Editors Note: This posting was originally published on the Opinion Page of the Los Angeles Daily News.
High housing costs continue to be at the center of policy debates in Los Angeles—and across much of the state. This intensifying focus is warranted now more than ever given how the crisis has moved from simply eating up the disposable income of residents to slowing overall employment growth in coastal economies – something driven by a lack of available workers, which in turn is driven by the housing shortage.
Sadly, the many proffered solutions to the problem remain wildly off base and are not likely to accomplish much of anything.
Take the City of Los Angeles’s proposed linkage fee, a fee to be paid by developers of market-rate properties to fund more affordable housing – and something that has been endorsed by many prominent voices in the community in recent weeks. That support has been motivated in part by the results of a recent homeless countdone in Los Angeles County, which suggested that there was a 20% increase in the County’s homeless population over the last year. This is a total red herring when it comes to addressing the lack of new housing supply.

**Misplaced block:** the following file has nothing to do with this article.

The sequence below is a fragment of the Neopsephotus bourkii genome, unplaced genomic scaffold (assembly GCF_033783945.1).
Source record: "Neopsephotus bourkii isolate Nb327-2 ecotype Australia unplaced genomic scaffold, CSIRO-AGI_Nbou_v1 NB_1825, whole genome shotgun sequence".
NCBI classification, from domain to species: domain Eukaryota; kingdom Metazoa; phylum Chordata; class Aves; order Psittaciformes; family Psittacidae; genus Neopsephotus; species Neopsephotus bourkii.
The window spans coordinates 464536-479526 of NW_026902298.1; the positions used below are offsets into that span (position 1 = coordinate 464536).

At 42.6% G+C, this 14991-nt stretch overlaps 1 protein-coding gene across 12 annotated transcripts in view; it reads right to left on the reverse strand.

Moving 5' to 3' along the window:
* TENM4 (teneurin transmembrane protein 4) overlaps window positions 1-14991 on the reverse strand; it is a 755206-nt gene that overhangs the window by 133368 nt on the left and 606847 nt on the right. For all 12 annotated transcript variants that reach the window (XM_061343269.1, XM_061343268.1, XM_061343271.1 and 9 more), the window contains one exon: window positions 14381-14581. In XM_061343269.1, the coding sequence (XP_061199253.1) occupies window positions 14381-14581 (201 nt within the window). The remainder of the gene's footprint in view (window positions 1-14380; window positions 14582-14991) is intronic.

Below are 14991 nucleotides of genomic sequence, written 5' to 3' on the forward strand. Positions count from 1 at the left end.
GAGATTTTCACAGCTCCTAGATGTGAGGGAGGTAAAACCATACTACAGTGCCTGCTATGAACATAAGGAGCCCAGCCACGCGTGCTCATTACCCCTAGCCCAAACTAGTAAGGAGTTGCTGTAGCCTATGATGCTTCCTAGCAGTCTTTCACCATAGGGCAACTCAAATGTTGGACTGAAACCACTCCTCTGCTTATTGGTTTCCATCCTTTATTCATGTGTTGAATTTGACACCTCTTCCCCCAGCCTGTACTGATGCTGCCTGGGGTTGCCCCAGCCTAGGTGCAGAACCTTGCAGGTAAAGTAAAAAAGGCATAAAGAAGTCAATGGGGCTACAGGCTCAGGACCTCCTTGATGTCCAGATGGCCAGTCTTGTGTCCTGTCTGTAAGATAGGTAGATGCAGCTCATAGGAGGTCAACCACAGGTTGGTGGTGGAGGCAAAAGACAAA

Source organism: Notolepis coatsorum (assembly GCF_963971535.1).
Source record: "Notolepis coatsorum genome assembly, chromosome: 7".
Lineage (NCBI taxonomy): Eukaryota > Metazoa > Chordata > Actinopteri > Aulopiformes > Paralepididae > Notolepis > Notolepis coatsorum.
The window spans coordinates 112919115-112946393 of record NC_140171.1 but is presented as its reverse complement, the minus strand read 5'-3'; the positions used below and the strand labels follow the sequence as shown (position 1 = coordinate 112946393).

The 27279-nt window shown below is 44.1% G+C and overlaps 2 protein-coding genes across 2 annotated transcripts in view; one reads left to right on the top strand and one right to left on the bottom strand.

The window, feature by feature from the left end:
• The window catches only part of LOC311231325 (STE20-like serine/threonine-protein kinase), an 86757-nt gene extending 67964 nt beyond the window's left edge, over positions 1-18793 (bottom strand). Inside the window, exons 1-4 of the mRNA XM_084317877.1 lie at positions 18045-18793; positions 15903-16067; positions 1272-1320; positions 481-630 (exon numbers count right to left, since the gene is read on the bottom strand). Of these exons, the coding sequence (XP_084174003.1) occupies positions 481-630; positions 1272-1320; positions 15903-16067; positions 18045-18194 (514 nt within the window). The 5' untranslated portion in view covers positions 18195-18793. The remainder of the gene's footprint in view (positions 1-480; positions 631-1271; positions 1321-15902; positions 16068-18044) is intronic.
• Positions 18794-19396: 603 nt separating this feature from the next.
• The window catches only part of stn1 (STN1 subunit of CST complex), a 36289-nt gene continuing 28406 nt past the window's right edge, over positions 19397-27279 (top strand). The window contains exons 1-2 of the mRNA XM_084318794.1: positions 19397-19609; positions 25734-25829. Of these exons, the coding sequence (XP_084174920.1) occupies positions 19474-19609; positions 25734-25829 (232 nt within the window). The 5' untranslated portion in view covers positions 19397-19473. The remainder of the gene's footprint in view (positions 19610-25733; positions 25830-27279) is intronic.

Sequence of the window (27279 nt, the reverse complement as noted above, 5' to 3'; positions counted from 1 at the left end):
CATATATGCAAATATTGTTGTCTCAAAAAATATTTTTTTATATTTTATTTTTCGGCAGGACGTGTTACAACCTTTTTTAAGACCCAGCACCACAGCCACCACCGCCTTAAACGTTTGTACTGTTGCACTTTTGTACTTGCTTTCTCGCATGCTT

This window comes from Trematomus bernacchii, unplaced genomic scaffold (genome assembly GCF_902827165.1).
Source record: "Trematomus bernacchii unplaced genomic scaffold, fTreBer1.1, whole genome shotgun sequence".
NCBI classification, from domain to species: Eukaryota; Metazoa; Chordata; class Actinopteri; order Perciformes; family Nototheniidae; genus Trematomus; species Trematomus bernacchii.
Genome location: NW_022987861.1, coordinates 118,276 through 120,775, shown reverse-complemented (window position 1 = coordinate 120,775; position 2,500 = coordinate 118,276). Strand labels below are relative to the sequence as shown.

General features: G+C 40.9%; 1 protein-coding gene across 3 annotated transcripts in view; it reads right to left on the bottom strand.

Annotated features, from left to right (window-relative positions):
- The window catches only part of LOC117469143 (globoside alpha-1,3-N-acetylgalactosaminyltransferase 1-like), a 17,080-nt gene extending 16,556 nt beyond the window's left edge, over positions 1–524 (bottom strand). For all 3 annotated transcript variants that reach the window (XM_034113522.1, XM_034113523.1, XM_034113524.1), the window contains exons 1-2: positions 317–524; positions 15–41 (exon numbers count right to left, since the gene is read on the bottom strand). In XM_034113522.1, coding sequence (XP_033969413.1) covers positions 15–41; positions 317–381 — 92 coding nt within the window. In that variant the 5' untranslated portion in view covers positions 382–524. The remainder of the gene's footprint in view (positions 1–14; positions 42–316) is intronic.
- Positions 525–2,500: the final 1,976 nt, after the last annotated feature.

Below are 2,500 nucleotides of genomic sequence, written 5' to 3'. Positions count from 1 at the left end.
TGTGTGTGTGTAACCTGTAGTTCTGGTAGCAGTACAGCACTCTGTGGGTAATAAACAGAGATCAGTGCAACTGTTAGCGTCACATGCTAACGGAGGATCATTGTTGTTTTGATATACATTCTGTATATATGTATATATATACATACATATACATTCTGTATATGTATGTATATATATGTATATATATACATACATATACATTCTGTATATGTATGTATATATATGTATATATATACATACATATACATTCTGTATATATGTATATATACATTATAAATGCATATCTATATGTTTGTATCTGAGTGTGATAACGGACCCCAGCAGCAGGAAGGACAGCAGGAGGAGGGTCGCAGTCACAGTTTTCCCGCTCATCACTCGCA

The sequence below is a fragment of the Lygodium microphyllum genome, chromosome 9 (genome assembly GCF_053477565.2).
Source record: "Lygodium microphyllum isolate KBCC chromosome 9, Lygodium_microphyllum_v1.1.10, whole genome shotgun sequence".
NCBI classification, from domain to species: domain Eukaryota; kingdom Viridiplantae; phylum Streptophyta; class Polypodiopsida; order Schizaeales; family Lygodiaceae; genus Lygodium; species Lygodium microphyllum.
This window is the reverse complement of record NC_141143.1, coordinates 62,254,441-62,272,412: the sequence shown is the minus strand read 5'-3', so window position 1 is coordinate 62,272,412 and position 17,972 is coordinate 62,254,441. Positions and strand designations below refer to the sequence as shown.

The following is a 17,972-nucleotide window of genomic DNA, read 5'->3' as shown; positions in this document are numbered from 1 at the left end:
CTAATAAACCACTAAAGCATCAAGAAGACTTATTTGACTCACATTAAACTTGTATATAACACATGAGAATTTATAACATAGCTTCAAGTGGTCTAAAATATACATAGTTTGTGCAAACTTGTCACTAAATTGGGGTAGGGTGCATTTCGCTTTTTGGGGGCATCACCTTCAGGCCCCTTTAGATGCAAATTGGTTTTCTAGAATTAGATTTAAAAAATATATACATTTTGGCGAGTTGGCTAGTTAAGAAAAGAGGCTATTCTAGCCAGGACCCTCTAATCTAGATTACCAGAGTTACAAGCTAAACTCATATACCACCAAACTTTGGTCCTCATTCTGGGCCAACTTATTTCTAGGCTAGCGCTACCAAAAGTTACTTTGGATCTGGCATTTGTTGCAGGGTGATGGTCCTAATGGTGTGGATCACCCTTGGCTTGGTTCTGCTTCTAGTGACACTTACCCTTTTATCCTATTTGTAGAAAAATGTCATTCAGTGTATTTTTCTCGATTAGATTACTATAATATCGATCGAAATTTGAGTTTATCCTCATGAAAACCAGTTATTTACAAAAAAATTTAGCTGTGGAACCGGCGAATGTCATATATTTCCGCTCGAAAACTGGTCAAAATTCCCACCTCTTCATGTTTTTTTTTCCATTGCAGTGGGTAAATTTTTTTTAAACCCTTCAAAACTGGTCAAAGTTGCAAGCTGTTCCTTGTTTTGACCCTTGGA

The recent homeless census count indicates that the total number of homeless in Los Angeles County is 53,000—a minuscule fraction of the 10 million plus people who call the County home. Moreover, a clear majority of these folks are homeless not because of the high cost of housing but because of mental and/or substance abuse problems, serious issues that would leave them homeless regardless of the current market price of housing. These people desperately need help—but a different kind of help than the linkage fee would provide.
And the few who are helped represent the proverbial tip of the iceberg—for every family that receives support there are another thousand that continue to struggle as rising rents eat into their incomes. Conservatively, the County would need close to one-quarter of a million new units to catch up with current need.
The linkage fee and similar policy proposals being rolled out at the city and county level reveal a deeper problem: Many localities and policymakers simply believe that the free market is not willing or able to create an adequate supply of housing in the region so they pursue punitive measures to make up for these perceived inadequacies.
Such a claim is akin to chaining a mighty eagle to the ground and then accusing it of not being able to fly. The lack of housing in Los Angeles is not due to the market’s failure but rather to the actions and choices of the City’s citizenry and its policymakers who have systematically intervened over many years to slow new development.